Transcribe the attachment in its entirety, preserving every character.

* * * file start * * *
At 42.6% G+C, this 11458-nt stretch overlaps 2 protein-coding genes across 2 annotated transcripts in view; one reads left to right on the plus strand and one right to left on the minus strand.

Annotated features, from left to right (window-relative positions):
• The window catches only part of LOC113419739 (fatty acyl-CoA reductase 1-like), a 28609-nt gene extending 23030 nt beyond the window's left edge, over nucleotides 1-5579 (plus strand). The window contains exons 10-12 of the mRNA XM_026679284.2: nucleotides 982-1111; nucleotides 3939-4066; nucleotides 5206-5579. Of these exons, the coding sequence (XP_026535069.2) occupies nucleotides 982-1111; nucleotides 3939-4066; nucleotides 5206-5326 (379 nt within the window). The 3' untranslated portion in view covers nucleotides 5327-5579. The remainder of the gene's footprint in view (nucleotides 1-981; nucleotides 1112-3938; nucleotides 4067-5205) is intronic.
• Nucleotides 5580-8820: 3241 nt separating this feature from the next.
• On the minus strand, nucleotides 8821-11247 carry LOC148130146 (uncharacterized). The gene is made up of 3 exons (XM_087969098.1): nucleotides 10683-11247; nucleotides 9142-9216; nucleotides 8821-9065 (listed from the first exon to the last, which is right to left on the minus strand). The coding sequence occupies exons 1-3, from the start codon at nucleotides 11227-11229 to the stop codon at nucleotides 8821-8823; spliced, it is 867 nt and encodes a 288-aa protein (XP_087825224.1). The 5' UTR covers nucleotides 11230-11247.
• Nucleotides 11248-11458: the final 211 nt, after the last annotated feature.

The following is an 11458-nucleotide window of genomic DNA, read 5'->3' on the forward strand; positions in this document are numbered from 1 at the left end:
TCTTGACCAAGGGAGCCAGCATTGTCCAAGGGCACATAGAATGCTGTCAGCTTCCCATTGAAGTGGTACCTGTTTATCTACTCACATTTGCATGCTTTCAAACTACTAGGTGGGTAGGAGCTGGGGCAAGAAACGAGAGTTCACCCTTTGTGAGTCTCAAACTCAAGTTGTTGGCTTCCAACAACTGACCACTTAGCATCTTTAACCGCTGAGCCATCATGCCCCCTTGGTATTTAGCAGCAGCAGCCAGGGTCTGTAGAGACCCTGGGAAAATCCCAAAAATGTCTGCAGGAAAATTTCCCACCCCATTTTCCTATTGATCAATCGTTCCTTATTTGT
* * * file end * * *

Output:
At 42.6% G+C, this 11458-nt stretch overlaps 2 protein-coding genes across 2 annotated transcripts in view; one reads left to right on the plus strand and one right to left on the minus strand.

Annotated features, from left to right (window-relative positions):
• The window catches only part of LOC113419739 (fatty acyl-CoA reductase 1-like), a 28609-nt gene extending 23030 nt beyond the window's left edge, over nucleotides 1-5579 (plus strand). The window contains exons 10-12 of the mRNA XM_026679284.2: nucleotides 982-1111; nucleotides 3939-4066; nucleotides 5206-5579. Of these exons, the coding sequence (XP_026535069.2) occupies nucleotides 982-1111; nucleotides 3939-4066; nucleotides 5206-5326 (379 nt within the window). The 3' untranslated portion in view covers nucleotides 5327-5579. The remainder of the gene's footprint in view (nucleotides 1-981; nucleotides 1112-3938; nucleotides 4067-5205) is intronic.
• Nucleotides 5580-8820: 3241 nt separating this feature from the next.
• On the minus strand, nucleotides 8821-11247 carry LOC148130146 (uncharacterized). The gene is made up of 3 exons (XM_087969098.1): nucleotides 10683-11247; nucleotides 9142-9216; nucleotides 8821-9065 (listed from the first exon to the last, which is right to left on the minus strand). The coding sequence occupies exons 1-3, from the start codon at nucleotides 11227-11229 to the stop codon at nucleotides 8821-8823; spliced, it is 867 nt and encodes a 288-aa protein (XP_087825224.1). The 5' UTR covers nucleotides 11230-11247.
• Nucleotides 11248-11458: the final 211 nt, after the last annotated feature.

The following is an 11458-nucleotide window of genomic DNA, read 5'->3' on the forward strand; positions in this document are numbered from 1 at the left end:
TCTTGACCAAGGGAGCCAGCATTGTCCAAGGGCACATAGAATGCTGTCAGCTTCCCATTGAAGTGGTACCTGTTTATCTACTCACATTTGCATGCTTTCAAACTACTAGGTGGGTAGGAGCTGGGGCAAGAAACGAGAGTTCACCCTTTGTGAGTCTCAAACTCAAGTTGTTGGCTTCCAACAACTGACCACTTAGCATCTTTAACCGCTGAGCCATCATGCCCCCTTGGTATTTAGCAGCAGCAGCCAGGGTCTGTAGAGACCCTGGGAAAATCCCAAAAATGTCTGCAGGAAAATTTCCCACCCCATTTTCCTATTGATCAATCGTTCCTTATTTGT